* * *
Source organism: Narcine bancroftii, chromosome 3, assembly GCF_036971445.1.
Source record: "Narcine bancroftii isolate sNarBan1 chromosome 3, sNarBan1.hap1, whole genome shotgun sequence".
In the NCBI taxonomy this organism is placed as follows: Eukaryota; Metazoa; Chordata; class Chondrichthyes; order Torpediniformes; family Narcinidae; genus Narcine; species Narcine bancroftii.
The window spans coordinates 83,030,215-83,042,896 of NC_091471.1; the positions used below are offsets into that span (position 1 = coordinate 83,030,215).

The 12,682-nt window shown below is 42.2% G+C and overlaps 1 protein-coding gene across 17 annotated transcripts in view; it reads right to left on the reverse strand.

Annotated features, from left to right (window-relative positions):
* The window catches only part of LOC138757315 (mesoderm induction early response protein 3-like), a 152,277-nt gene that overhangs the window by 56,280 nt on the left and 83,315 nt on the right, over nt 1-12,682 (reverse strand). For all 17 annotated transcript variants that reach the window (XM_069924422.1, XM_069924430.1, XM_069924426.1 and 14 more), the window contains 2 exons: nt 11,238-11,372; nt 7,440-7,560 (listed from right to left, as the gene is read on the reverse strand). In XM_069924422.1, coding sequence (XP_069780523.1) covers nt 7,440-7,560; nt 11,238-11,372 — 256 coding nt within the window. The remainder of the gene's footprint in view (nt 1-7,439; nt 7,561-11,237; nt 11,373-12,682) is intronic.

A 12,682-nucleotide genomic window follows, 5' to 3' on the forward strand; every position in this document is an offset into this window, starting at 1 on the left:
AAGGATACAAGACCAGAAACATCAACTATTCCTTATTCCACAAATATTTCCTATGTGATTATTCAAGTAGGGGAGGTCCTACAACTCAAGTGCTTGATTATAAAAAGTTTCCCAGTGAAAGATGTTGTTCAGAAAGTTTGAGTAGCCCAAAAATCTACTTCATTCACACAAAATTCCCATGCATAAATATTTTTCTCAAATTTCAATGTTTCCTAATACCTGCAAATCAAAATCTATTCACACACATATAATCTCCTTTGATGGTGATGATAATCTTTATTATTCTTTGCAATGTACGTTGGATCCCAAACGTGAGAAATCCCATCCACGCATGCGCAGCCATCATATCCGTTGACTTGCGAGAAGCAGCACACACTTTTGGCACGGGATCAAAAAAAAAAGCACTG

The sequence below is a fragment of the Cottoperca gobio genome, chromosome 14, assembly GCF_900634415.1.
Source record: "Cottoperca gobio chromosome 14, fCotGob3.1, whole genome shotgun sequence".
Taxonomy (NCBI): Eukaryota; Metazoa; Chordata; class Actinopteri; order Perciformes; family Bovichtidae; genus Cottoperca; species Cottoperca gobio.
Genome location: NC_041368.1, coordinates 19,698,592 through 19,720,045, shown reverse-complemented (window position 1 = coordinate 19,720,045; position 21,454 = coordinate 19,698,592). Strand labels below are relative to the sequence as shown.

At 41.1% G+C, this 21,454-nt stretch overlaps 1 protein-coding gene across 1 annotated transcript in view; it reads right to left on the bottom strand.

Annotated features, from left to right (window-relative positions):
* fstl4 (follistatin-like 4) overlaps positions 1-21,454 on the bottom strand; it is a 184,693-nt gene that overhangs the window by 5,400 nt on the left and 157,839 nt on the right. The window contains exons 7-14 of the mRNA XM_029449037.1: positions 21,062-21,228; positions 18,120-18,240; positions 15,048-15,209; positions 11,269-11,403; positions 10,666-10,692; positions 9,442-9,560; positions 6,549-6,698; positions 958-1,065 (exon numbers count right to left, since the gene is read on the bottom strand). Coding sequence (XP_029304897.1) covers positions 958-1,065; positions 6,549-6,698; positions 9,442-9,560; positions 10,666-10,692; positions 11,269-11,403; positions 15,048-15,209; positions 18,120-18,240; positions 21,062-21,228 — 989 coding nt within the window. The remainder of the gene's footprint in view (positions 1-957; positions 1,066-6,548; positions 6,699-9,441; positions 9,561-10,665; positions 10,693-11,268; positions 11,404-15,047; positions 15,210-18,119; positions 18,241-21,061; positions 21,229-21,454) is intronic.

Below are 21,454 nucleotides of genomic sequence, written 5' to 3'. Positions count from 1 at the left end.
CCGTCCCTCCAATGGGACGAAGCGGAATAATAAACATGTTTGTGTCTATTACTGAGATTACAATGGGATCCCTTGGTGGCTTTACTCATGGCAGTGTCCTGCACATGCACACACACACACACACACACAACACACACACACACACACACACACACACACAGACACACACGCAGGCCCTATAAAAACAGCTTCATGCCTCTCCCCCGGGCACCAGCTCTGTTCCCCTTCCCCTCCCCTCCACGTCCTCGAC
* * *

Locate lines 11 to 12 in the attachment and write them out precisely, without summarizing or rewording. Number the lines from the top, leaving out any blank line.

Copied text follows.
Source record: "Cottoperca gobio chromosome 14, fCotGob3.1, whole genome shotgun sequence".
Taxonomy (NCBI): Eukaryota; Metazoa; Chordata; class Actinopteri; order Perciformes; family Bovichtidae; genus Cottoperca; species Cottoperca gobio.